Since yoga with cats is becoming popular, it should not be surprising that yoga with dogs or dog yoga (also known as doga) is gaining in popularity as well. Dogs however, can play a little different role in yoga than cats as they can serve as a weight, block or prop.

Dogs are a “casual participant,” says Mahny Djahanguiri, author of “DOGA: Yoga For You and Your Dog.” Doga yoga is similar to partner yoga with a pup instead of a person. Does your dog benefit from participating in yoga with you? “It calms him mentally and physically,” says Djahanguiri. If you are into yoga, here are some things to consider before your canine and you give doga a try.

Vet with your vet

Always check with your vet first. New York veterinarian and pet health guide author of “Vet Confidential” (Ballantine Books) Dr. Louise Murray says, “Make sure [the yoga poses] are nothing that will cause your dog physical discomfort. We know when to stop, but dogs have a hard time telling us. They’re very stoic.”

Do no harm

Never force your dog to do something they don’t want to do. Djahanguiri points out that it runs counter to yoga philosophy. Avoid picking your dog up when they are sleeping or when they want to wiggle out of your grip. Also, don’t stretch out your dog as they have very tender ligaments and tendons.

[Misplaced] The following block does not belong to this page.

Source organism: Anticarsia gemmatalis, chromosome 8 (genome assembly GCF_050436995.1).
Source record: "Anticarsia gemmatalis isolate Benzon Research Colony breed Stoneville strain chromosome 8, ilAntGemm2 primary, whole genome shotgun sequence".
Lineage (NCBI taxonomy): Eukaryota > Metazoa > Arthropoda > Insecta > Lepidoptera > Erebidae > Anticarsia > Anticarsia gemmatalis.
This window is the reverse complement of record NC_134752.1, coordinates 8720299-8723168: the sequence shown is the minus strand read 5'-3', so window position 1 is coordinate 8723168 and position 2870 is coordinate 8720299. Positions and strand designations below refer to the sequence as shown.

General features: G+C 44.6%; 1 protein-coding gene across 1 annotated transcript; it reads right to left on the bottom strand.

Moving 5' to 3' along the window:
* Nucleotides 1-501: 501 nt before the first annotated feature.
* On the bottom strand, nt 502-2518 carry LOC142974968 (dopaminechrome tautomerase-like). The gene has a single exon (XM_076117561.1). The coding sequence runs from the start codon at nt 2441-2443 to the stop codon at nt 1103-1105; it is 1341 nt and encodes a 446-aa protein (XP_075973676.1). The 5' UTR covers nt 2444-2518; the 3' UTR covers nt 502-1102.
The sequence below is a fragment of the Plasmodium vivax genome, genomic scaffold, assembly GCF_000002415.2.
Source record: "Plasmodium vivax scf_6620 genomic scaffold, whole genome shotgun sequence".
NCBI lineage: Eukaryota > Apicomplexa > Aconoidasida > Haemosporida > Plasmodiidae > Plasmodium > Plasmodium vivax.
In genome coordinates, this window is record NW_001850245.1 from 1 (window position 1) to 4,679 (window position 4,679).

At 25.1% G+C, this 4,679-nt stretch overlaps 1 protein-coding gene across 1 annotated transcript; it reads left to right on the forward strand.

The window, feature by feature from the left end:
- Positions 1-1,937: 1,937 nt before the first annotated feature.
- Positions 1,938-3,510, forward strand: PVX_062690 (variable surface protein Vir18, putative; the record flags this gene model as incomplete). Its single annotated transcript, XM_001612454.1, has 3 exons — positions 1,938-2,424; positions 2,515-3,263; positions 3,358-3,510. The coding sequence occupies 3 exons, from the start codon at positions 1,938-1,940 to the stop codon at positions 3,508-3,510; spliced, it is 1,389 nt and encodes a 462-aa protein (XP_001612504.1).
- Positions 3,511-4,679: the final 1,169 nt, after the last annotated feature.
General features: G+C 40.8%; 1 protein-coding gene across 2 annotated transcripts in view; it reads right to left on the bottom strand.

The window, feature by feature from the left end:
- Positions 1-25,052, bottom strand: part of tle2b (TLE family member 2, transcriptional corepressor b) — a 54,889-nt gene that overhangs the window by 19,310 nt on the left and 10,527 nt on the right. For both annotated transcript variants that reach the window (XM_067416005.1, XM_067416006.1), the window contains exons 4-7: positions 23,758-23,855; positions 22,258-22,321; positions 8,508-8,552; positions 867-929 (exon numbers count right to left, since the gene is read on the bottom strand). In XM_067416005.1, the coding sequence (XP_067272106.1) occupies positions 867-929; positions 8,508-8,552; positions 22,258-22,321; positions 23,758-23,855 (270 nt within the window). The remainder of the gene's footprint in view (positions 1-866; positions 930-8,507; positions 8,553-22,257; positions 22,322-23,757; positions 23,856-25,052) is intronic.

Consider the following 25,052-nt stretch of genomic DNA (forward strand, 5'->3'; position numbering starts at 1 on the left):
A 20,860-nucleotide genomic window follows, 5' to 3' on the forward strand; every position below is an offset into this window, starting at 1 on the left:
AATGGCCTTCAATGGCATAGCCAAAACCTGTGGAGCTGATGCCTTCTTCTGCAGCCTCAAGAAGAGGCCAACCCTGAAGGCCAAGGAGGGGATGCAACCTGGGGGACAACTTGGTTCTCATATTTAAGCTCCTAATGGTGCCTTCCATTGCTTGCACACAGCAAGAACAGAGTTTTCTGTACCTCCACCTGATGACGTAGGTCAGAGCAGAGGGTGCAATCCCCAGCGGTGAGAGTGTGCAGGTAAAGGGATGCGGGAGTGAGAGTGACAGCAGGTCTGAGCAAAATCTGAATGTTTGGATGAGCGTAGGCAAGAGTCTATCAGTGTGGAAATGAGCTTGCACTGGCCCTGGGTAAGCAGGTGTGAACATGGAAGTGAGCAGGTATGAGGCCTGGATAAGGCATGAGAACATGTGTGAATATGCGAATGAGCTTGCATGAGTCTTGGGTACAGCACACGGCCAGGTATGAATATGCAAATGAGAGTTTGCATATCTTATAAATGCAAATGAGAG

Avoid the use of treats when trying to perform yoga with your dog. “This is yoga, not a training session,” says Djahanguiri. She also suggests not taking away your dog’s personal space as the goal of Doga is “for your dog to absorb your calm, not to become stressed by your experience.” If your furry child wanders across the room and goes to sleep, let them be.

Less is more

According to Djahanguiri, your dog does not have to be involved in any yoga poses, “but he can still absorb your calm.” She further states, “You can influence him through regulating your breathing pattern, which calms down your dog while also calming down your central nervous system.”

Patience and contentment

Doga takes time, patience and practice. “It could be a 3-to 6-month practice,” says Djahanguiri. Be pleased with what has been accomplished on any given day. The simple act of taking time to make space for your dog and yourself is a great achievement. Namaste.

This article was adapted from a Boston Globe story by Linda Matchan titled “Five things to know about dog yoga.”